Pierce-Arrow Society Feature Articles 

Feature Article Archive

Feature articles previously posted on the Pierce-Arrow Society website are listed below. These articles are just a few examples of the articles that appear regularly in Pierce-Arrow Society publications. If you enjoy these articles, we invite you to JOIN the Pierce-Arrow Society and a local REGION near you!

PAS Members are encouraged to submit articles about their Pierce-Arrow experiences. Email the Email to: webmaster for details.
Chris Diekman provides interesting insight into the business of selling Pierce-Arrows in the early 1930's. With information from the notebook of a Pierce-Arrow salesman, Chris is able to answer questions like:
  • How much was a Pierce-Arrow Salesman paid?
  • How did the salesman's commission scheme work?
  • What did the Pierce-Arrows cost new?
  • What were the rules and regulations for Pierce-Arrow salesmen?
Pierce-Arrow showroom - 1931
Chris Diekman discusses the repair and coating of the manifolds on his 1931 Model 43. Chris describes the repair of cracks and holes that had developed in the casting as well as various options for the final finish. Our thanks to Chris for sharing his experience and research!
Repaired Manifolds
Fender Head Lamps
A century ago, Pierce-Arrow adopted their trademark fender headlights. This article by Roger Sherman is typical of the quality articles members receive in the Pierce-Arrow Society quarterly magazine, The Arrow.
Roger Sherman, editor of the PAS quarterly magazine, The Arrow, describes the construction of the cast aluminum bodies used by Pierce-Arrow.
38-C-4 Convertible Coupe
Chris Diekman describes the restoration of his Pierce bicycle, including finding parts, tires, and even a new seat! Members with Pierce bicycles will benefit from the experience Chris had with his bicycle.
1901 Pierce Bicycle Catalog cover
Chris Diekman chronicles the story of Pierce-Arrow's attempt to train their salesmen to market the new 1932 Pierce-Arrows via a set of filmstrips. Chris describes the set of events that led to finding a complete salesman's kit, digitizing all the images, adding music and sound effects, and creating a truly unique project for the Pierce-Arrow Society.
1932 Pierce-Arrow Salesman's Kit
For many of us, the previous owners of our Pierce-Arrow are every bit as much of the history of the car as the factory that made it. Merlin Smith describes driving his 1932 Pierce-Arrow Model 54 Enclosed Drive Limousine from his home in Louisiana to the Gathering at Gilmore in Michigan. Merlin was confident the car would make the trip because he knew the former owner, and good friend, Enrico Brocato, had restored the car to drive.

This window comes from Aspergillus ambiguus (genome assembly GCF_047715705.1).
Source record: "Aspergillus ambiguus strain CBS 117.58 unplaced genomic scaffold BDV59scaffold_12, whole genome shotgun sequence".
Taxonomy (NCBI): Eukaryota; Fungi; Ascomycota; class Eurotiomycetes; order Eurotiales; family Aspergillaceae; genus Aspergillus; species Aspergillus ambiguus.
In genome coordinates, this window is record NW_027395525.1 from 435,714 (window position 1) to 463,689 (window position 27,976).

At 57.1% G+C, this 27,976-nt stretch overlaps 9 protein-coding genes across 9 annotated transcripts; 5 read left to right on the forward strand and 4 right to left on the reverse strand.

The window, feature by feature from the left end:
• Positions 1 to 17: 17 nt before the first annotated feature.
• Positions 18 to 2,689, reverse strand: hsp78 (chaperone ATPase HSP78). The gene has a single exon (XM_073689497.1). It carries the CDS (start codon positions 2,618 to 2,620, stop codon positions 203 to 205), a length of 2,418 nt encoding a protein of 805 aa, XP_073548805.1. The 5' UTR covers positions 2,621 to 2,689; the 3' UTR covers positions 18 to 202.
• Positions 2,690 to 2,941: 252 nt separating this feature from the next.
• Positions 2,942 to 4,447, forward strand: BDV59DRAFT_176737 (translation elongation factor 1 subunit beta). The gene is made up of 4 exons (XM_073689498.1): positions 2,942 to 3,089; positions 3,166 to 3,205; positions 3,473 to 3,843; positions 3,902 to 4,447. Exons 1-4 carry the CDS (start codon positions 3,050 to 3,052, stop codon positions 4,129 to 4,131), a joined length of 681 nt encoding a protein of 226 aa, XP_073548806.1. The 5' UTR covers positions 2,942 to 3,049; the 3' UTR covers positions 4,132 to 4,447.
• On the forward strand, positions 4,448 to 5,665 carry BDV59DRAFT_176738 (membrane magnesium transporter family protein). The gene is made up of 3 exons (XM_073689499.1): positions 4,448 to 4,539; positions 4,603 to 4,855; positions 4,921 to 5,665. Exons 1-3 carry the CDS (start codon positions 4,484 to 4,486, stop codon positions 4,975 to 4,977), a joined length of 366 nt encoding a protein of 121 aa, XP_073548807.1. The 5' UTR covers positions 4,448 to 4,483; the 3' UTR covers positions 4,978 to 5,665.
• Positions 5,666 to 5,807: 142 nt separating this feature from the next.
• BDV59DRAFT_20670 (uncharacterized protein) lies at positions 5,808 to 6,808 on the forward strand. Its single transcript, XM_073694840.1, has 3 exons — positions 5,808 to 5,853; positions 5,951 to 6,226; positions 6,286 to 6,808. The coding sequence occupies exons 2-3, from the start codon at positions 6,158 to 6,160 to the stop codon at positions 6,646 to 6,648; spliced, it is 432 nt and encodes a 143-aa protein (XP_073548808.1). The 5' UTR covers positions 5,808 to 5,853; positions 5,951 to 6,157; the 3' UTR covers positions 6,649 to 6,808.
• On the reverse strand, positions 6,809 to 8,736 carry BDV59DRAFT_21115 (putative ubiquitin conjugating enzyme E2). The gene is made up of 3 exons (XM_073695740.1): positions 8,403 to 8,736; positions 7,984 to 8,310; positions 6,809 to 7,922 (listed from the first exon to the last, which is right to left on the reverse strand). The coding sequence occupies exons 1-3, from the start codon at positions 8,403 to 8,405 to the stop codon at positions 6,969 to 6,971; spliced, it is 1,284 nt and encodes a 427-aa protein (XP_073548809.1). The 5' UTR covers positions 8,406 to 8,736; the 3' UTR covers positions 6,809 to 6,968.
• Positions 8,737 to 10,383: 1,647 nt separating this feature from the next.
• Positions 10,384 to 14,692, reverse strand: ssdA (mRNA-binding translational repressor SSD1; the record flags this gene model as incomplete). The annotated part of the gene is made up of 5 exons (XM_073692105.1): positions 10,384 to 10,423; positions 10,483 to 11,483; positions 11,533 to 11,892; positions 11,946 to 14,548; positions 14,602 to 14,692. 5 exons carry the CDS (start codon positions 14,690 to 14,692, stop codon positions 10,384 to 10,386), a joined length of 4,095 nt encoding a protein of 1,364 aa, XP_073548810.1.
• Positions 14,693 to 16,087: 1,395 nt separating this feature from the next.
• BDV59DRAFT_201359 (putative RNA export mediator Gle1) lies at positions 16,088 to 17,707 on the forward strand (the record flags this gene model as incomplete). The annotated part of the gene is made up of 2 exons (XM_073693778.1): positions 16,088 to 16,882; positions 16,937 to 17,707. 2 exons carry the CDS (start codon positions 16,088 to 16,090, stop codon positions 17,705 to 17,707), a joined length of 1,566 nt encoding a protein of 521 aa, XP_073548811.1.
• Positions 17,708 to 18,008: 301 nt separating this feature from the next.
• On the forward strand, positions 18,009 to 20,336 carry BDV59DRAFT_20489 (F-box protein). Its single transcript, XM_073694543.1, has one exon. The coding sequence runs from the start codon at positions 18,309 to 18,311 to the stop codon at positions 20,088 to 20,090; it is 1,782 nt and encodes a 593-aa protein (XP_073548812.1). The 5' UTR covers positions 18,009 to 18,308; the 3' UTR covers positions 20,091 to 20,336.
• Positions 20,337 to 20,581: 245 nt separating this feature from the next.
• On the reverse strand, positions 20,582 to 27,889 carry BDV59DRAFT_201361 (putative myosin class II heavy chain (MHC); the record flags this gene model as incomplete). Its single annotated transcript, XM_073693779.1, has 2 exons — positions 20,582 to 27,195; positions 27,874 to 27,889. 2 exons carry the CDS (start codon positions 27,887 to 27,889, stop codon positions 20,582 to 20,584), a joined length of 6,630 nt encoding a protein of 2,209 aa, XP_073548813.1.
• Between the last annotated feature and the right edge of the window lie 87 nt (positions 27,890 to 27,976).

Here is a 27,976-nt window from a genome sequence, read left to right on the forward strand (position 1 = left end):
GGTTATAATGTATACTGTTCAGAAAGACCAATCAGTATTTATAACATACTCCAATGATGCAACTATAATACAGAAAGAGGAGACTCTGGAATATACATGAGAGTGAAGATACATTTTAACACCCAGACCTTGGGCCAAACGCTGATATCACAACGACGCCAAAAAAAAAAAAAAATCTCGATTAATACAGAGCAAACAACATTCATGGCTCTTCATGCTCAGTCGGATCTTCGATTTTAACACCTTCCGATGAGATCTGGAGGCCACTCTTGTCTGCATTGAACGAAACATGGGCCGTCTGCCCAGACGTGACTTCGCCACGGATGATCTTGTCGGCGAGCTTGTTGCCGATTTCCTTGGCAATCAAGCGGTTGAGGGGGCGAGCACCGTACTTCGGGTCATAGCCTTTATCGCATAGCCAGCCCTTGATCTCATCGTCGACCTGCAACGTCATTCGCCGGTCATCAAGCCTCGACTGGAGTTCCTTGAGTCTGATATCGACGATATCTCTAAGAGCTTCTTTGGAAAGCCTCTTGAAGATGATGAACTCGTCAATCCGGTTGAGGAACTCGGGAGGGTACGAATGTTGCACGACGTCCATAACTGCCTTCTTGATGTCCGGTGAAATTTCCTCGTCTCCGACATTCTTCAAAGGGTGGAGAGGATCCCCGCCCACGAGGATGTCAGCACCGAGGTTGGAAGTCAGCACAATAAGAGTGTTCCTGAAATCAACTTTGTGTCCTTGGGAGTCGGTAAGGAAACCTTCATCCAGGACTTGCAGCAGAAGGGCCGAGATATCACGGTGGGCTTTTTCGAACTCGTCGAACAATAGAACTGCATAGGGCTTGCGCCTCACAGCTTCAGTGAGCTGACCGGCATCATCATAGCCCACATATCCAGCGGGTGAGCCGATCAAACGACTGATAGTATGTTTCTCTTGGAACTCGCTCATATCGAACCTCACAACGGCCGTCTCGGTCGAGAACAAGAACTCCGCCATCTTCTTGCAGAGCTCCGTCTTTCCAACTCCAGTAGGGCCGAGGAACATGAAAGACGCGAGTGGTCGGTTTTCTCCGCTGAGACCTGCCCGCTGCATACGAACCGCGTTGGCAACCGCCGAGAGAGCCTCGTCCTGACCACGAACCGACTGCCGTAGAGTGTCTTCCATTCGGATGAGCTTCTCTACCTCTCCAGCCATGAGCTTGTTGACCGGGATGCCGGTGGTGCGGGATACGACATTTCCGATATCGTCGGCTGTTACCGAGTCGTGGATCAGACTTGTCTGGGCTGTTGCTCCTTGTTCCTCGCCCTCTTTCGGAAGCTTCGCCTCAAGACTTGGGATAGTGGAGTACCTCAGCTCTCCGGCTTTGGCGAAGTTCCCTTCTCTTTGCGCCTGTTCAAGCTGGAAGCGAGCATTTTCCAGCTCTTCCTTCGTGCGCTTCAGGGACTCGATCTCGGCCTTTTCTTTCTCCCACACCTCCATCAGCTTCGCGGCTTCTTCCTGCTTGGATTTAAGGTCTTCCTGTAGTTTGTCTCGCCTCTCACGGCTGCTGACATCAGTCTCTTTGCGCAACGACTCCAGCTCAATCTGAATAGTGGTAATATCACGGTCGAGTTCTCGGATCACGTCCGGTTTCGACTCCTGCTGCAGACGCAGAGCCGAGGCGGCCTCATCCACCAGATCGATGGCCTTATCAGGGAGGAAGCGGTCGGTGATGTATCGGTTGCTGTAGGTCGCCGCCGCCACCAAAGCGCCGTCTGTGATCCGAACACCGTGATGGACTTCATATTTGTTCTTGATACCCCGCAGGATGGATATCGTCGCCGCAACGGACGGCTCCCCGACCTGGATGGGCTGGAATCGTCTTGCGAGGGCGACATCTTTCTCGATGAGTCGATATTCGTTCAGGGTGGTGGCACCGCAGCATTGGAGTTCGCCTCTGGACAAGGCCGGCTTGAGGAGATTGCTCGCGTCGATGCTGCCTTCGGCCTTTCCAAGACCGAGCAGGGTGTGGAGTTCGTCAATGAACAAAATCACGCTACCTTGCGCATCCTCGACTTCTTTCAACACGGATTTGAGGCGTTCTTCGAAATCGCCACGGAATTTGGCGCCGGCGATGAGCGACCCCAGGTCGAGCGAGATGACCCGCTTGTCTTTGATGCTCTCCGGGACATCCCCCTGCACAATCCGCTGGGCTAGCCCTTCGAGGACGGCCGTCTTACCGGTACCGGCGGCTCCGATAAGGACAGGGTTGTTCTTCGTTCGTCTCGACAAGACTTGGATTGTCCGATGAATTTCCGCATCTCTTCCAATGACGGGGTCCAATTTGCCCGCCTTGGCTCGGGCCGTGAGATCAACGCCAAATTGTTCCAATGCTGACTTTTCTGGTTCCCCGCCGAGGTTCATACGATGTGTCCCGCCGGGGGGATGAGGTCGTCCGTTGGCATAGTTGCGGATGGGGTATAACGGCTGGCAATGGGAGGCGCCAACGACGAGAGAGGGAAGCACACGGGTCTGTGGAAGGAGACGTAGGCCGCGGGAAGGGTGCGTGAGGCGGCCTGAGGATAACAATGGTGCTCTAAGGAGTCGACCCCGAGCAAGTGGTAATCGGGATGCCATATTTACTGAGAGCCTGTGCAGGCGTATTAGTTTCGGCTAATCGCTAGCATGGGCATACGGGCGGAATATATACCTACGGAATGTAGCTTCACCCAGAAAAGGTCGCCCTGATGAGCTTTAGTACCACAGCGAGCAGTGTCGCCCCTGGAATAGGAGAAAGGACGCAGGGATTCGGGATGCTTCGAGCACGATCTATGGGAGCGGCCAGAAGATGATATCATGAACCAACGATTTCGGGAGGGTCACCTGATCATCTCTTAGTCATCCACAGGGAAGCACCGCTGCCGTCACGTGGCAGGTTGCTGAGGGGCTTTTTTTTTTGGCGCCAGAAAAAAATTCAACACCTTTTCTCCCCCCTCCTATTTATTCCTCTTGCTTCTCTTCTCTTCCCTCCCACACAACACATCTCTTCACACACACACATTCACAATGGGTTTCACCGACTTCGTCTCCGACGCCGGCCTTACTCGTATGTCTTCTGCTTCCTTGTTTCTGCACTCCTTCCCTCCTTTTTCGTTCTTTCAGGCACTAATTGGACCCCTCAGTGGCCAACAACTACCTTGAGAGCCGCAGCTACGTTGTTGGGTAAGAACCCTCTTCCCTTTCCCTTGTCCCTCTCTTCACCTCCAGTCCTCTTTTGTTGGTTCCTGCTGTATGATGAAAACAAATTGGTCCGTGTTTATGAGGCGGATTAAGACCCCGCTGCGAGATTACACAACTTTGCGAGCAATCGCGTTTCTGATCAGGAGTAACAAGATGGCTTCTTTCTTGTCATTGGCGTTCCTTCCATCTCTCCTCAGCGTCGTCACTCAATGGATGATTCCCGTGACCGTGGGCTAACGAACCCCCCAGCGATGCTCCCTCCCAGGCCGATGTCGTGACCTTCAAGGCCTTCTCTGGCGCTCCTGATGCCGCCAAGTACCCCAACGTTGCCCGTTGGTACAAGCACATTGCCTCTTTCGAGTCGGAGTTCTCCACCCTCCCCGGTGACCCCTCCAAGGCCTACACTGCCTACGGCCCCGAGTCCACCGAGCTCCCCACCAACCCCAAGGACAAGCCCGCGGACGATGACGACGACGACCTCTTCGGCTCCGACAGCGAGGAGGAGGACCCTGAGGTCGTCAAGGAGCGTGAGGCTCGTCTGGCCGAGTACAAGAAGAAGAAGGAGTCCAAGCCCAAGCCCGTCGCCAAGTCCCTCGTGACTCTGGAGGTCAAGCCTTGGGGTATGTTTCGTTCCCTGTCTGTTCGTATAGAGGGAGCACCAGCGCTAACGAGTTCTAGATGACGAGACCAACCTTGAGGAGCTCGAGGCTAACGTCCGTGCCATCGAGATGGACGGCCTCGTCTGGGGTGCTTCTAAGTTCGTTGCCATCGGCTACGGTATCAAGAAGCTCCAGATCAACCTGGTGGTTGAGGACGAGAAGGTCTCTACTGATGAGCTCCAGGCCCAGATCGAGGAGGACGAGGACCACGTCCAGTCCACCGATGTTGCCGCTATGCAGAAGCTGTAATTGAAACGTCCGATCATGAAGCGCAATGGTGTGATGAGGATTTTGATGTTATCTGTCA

Merlin Smith and his 1932 Model 54 Enclosed Drive Limousine
Chris Diekman discusses the repair of the cylinder head in his 1931 Model 43 7-Passenger Sedan. A small pool of water on the head after driving indicated a small leak in the head. In this article, Chris discusses the steps he took to restore the cylinder head. Our thanks to Chris for submitting this article.
Chris Diekman's 1931 Model 43 7-Passenger Sedan
Bob Dluhy provides a detailed account of the restoration of his 1931 Model 43 Phaeton. Bob completed the twelve-year restoration of his Pierce-Arrow just in time for the 2007 PAS Annual Meet, where it won 1st in class.

The article first appeared in The New England Pierce Journal, published quarterly by the New England Region of the Pierce-Arrow Society. Our thanks to Bob and New England Region editor, June Gould, for sharing this article.

Bob & Nancy Dluhy's 1931 Model 43 Phaeton
Bill and Wilma Hunter Morris are not newcomers to driving their Pierce-Arrows long distances. They have frequently received the Becker Long Distance Award for driving their Pierce-Arrow the farthest to the PAS Annual Meet. In 2007, Bill and Wilma drove their 1931 Model 42 Sedan from their home near Chicago to the PAS Annual Meet in Williamstown, Massachusetts. In this article, Bill discusses their adventure.